Rarely in this collection does he approach his theme as directly, or as poetically, as in his earlier book, After the Last Sky. There, the Palestinian faces in Jean Mohr's photographs testify to lives continuing regardless of the inconvenience of statesmen, and Said's text asks: 'Do we exist?' There are fine essays here, though, such as 'Permission to Narrate' (1984), which tunnels under a mixed batch of topical political commentaries to show how cruelly hard it has been for Palestinians to tell their own story; how all the specialist branches of 'Middle Eastern studies' have failed to encompass the human facts of their experience: 'First we were there, now we are here. We did this, they did that. All the while, we thought about home.'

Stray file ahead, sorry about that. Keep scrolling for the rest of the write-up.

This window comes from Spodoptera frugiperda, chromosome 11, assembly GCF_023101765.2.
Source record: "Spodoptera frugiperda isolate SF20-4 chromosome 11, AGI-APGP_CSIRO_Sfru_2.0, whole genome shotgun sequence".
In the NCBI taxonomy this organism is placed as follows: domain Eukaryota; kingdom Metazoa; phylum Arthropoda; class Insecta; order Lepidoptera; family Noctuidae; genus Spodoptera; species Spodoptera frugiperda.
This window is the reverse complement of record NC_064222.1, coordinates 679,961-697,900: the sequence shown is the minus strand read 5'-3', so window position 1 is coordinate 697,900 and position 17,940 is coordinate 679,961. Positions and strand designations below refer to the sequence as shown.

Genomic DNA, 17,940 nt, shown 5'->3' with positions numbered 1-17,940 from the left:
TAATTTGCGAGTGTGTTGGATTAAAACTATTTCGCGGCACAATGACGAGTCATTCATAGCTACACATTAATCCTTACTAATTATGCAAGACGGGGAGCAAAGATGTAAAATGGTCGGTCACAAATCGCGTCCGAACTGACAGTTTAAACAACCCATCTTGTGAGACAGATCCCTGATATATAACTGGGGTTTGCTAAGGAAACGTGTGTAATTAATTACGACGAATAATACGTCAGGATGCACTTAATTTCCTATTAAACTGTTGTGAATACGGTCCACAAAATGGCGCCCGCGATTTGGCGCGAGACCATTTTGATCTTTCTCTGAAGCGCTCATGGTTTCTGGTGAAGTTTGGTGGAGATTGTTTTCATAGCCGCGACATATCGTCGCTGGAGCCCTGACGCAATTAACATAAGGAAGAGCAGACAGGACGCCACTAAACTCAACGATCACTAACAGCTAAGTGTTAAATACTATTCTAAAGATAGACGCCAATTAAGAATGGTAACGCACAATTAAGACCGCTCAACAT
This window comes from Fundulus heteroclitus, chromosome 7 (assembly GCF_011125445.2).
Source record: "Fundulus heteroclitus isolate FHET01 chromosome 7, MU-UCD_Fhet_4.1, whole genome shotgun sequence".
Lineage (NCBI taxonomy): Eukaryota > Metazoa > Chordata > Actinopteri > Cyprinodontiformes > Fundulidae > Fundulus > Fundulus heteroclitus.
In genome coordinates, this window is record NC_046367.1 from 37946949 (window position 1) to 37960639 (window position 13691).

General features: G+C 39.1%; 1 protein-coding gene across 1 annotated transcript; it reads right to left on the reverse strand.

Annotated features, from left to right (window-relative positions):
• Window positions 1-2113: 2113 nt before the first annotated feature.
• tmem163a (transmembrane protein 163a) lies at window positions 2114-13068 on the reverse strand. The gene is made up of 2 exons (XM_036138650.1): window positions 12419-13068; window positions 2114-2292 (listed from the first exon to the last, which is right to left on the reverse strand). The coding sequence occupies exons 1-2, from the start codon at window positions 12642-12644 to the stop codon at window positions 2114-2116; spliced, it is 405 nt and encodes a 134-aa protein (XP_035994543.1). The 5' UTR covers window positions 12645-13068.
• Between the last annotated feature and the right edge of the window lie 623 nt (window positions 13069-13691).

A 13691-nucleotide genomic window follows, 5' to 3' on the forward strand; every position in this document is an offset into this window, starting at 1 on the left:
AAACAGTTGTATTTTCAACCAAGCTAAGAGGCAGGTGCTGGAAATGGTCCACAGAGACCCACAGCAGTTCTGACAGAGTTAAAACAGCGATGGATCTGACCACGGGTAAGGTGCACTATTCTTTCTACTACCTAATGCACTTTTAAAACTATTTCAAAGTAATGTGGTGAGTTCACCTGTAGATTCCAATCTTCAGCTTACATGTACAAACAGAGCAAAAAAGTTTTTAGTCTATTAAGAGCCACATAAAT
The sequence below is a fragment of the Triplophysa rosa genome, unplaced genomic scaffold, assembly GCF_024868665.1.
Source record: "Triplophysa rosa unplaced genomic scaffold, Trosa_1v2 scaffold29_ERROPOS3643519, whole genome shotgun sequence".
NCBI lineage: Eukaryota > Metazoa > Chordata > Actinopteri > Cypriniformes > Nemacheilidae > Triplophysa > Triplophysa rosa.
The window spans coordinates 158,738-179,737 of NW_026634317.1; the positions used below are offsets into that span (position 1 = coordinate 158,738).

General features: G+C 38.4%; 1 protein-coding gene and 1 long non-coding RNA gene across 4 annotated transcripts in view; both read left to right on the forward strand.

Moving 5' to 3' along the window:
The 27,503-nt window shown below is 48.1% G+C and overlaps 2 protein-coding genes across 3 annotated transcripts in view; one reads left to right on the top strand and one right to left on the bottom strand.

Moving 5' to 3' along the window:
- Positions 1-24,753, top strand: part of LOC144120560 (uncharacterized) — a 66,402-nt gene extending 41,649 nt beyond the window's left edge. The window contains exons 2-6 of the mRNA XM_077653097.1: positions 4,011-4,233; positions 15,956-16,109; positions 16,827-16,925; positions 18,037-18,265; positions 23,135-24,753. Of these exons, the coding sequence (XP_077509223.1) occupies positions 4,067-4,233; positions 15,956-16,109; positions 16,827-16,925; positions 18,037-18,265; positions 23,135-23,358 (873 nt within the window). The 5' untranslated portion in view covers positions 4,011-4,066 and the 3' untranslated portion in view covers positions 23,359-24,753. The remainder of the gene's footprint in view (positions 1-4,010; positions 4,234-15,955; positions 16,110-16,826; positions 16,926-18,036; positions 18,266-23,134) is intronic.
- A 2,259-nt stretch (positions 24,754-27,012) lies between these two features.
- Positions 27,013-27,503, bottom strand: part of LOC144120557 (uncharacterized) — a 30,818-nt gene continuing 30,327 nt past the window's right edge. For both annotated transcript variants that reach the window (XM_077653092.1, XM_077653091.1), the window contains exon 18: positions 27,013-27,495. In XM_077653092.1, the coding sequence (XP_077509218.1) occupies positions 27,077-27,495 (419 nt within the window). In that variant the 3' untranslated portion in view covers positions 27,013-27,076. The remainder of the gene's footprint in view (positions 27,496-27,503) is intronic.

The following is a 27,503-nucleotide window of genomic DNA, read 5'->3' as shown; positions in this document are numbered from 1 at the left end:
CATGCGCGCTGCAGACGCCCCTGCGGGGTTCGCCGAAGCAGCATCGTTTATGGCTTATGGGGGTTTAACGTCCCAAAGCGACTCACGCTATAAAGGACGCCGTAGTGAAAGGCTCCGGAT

Edward Said makes some acute observations about the metaphysical meanings that Jews and Christians have ascribed to the geography of the Holy Land, which make Palestinian claims to the territory, based on a wish simply to live there, seem prosaic, unglamorous, 'perhaps humble'. Throughout, he has hammered away at the essential point of the contested histories of Israel and Palestine. Whatever you think of Israeli or Palestinian motives and behaviour, the truth remains that one side gained a country, the other had one taken away. By drawing attention to this incontrovertible (but somehow readily overlooked) imbalance, Said says he first intended simply to prove that the refugee founders of Israel, victims of the Holocaust, had victims of their own. Lately, he's used it to rebut descriptions of the situation as 'a tragedy' (because that suggests some blameless, fatal process at work), and, with stern singlemindedness, to point out the fundamental inequity of the recent negotiations. The Palestinians have been required to make renunciation after renunciation, compounding their original loss, without even the guarantee of a state as a reward. It is as if it were the responsibility of the beaten party in a fight to show the victor that it was safe to stop hitting him.